Here we have a tale of two conclusions.

You examine Romney’s record and statesments (as provided by On The Issues) and come to the conclusion that Mitt Romney is a liberal statist.

AboutMitt Romney.com looks at the same set of data (Romney’s record and statements) and comes to the conclusion that Romney is some kind of Conservative Superhero.

It all comes down to the bias one brings to the table.

You do not like Romney. Perhaps you saw one thing he said or did and that lead to the creation of Evil Romney in your mind. Now, whatever he says or does (or said or did) is automatically filtered though your RomneyHate perception.

Conversely, aboutmittromney.com was clearly set up by a serious Romney-phile, in whose eyes, Romney can do no wrong.

For my money, the truth probably lies somewhere in the middle.

In the Information Age, we have become a “Facts” -obsessed culture. This is especially true in politics. We dig up a long cold quote or a position held years ago and use this to damage (or praise) a political opponent.

But when two people can look at the same body of evidence (Romney’s record and quotes) and come away with such divergent opinions, it should give us all pause as to the nature of “modern Truth”. (Though this probably skews off on a tangenital philosophical rant… so let me get back to the point…)

Bottom line, you look at the “facts” and take away form them that Romney is evil (and must be destroyed). Others look at the “facts” and come away with the perception that Romney is a Conservative Champion.

My thinking is that there is a bit of “spin” from both sides.

Romney needs a new speechwriter – the “I Believe in America” ad nauseum trope is quickly moving from mildly annoying to “slam my head against the wall” territory – because his speeches tend towards platitudes.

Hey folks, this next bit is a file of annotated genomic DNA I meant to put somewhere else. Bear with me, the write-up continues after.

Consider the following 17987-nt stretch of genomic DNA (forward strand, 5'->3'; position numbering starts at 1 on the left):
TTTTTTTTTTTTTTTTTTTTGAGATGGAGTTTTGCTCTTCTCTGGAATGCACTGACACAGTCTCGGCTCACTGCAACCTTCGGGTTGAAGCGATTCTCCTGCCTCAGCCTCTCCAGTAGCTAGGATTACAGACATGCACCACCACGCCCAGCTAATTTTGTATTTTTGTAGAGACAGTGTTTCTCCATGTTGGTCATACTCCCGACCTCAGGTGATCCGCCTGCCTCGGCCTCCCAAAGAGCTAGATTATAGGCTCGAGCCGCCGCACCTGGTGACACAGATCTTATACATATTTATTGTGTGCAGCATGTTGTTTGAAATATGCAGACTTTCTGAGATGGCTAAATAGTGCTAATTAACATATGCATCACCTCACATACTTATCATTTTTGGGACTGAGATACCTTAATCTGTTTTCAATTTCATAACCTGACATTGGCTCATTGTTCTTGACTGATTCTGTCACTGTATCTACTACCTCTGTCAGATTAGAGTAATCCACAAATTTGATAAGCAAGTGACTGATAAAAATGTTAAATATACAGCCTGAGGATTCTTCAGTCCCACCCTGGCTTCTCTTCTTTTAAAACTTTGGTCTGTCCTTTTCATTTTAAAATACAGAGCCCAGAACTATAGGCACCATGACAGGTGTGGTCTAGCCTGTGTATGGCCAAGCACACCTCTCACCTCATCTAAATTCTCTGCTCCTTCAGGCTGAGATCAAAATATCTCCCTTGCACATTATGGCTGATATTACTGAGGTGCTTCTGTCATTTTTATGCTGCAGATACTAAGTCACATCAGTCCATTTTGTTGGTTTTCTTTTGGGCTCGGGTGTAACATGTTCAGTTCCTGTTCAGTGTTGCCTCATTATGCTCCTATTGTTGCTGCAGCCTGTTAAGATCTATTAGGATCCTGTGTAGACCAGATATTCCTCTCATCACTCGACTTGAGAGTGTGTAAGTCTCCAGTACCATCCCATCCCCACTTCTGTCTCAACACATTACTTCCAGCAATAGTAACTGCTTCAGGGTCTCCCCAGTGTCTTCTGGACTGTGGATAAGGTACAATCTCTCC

But, Romney has told us what he plans to do in his 59-point plan. I don’t need to be ginned up by a fire-breathing speech. For me, the plan is enough. It’s solid (and quite Conservative).

In conclusion, I would just like to proffer that one’s past personal (and political) behavior is not necessarily a solid indication of how they will act in the future (both positively and negatively). Human behavior and political thought is not permanently black and white. You cannot predict how someone will act simply by a statement made or an action taken years ago.

I truly understand that we don’t trust our politicians (and for good reason). But, wouldn’t it be refreshing to drop the cynicism and just take someone at their word? I am choosing to do this with Romney.

RightWay79 on January 27, 2012 at 9:01 AM

In conclusion, I would just like to proffer that one’s past personal (and political) behavior is not necessarily a solid indication of how they will act in the future

So in that case, we should just vote for Obama then… since, you know… after all…

just ignore his record…

who cares about what they’ve done in the past… listen to what they say… and hey man NOBODY is promising a bigger Utopia than King Barry Hussein Obama…

But, wouldn’t it be refreshing to drop the cynicism and just take someone at their word? I am choosing to do this with Romney.

Why in God’s name would I vote for someone that requires me to suspend my critical thinking skills, and ignore Mitt’s record of banning guns, supporting global warming, overspending, appointing liberal judges, and forcing people to suffer under socialized medicine.

You don’t seem to want an educated, thinking voter. You want a drone.

Run Mitt as a democrat. They have PLENTY of those on hand.

SilverDeth on January 27, 2012 at 10:53 AM

Addendum: “Just ignore his record” was intended to be “Bold” not a “Quote.”

SilverDeth on January 27, 2012 at 10:54 AM

Bill Quick, a good fellow over at Daily Pundit chimes in:

You Make Your Bed, We’ll Bury You In It
by Bill Quick
Daily Pundit

Intrade – Mitt Romney to win the 2012 Florida Primary is 91.8% probable

Apparently the debate tonight didn’t help Newt at all. In fact, Mittens Romneycare surged to a 92% chance of winning Florida.

If he wins, this will be portrayed as closing the deal for him, and it may well do so.

In which case, let me be clear. I would support, work for, contribute to, and back Newt to the hilt as the GOP nominee.